That same creative flair for food is reflected in the bar, too, and Stephen’s experienced bartenders are let loose to design new cocktails and experiment with barrel-aged cocktails.

“We buy in new 5 litre American Oak barrels that are charred on the inside and use them to age spirits. We started 20th January and filled the barrel with Ruby Port, then 25th March we took out the Port and put in Courvoisier brandy. The port takes on the characteristics of the charred barrel and the brandy will take on the flavours of port and charred barrel. It’s a fun thing to do!

“I don’t want to make it sound too contrived, but it has to be an experience. No point in saying we’re fun and inventive on our social channels if we’re not being fun and inventing things.”

Someone once told Stephen you can’t work on your business if working in it. Taking that to heart, in the past couple of years changes have been made allowing Stephen to step back from the thick of the action and entrusting his experienced kitchen, bar and front of house teams to take more responsibility; for them to feel they are part of the White Rabbit enterprise - less a job, more a career.

When the Deli opened, Sarah was thinking of returning to work; the children now 6, 3 and 3. Two days has turned into five days a week at the deli, “She’s loving it,” says Stephen, whose working day is squeezed into just three or four hours a day, the rest is dedicated to what he calls Daddy Day Care.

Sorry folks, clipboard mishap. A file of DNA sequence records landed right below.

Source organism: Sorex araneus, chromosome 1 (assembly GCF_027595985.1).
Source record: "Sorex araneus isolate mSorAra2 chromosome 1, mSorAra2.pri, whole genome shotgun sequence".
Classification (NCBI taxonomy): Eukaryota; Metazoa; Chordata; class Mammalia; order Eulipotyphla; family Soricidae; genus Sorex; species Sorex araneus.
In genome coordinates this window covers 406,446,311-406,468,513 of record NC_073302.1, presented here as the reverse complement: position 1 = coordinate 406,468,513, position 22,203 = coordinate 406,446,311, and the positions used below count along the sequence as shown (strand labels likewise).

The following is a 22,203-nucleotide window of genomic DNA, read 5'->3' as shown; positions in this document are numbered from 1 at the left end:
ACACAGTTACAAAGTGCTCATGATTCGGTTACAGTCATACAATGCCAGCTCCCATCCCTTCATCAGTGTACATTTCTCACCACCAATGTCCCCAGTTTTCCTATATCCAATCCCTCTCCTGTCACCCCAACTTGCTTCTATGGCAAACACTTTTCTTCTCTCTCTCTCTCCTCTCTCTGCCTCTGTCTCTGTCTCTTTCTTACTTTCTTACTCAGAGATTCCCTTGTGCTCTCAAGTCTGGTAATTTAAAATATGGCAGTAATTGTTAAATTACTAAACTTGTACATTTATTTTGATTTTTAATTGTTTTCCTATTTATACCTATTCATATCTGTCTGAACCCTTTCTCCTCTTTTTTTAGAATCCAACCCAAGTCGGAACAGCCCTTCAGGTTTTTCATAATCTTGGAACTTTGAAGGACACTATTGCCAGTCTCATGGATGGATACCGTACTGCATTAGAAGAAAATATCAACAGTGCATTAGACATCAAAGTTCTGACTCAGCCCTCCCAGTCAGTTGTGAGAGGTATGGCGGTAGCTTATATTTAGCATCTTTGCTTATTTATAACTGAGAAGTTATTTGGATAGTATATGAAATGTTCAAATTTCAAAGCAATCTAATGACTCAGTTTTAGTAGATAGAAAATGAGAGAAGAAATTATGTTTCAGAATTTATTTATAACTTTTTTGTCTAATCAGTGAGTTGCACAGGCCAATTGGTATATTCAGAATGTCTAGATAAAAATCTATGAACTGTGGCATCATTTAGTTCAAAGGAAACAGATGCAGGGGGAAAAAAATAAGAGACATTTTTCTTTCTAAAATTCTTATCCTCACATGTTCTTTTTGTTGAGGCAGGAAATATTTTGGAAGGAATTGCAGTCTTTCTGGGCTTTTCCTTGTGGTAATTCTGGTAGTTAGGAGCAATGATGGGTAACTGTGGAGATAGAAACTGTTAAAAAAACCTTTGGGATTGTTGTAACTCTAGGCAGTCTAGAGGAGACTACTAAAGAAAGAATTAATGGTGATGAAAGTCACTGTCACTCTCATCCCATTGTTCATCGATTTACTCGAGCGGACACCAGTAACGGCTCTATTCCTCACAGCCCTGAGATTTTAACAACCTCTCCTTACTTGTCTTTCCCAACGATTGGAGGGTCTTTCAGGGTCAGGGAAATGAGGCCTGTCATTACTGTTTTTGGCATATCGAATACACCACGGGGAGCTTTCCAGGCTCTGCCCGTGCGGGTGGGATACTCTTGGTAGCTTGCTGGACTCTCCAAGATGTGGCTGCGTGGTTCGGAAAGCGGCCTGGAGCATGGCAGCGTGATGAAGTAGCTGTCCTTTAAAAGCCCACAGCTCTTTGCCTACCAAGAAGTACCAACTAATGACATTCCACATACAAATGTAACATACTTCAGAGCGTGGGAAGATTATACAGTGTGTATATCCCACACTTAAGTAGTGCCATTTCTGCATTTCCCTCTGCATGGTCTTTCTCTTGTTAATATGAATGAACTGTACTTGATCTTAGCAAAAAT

“Sarah’s taken the lead at the Deli, and I have a great crew at the restaurant, so I don’t have to be here the 60 hours a week I used to. It’s different for us but great, and the kids seem to be enjoying it too! It’s not that I can take my eye off this place, but my front of house team has been here a long time, my chefs have been here a long, my bartenders have been here a long time, they can do it without me which is great to be able to say and means I can focus on other aspects of the business.

“We’re in the up season now, and it’s a good up season we haven’t had for two years. Life is good, you know – I can’t complain!”

There’s an easy equilibrium descending upon Stephen, Sarah, the restaurant, deli, and all that entails. That’s not to say there’s not more to come: the White Rabbit has many more warrens to explore yet.

Stephen shares Top Tips for BBQ, and some of his smokehouse recipes, too.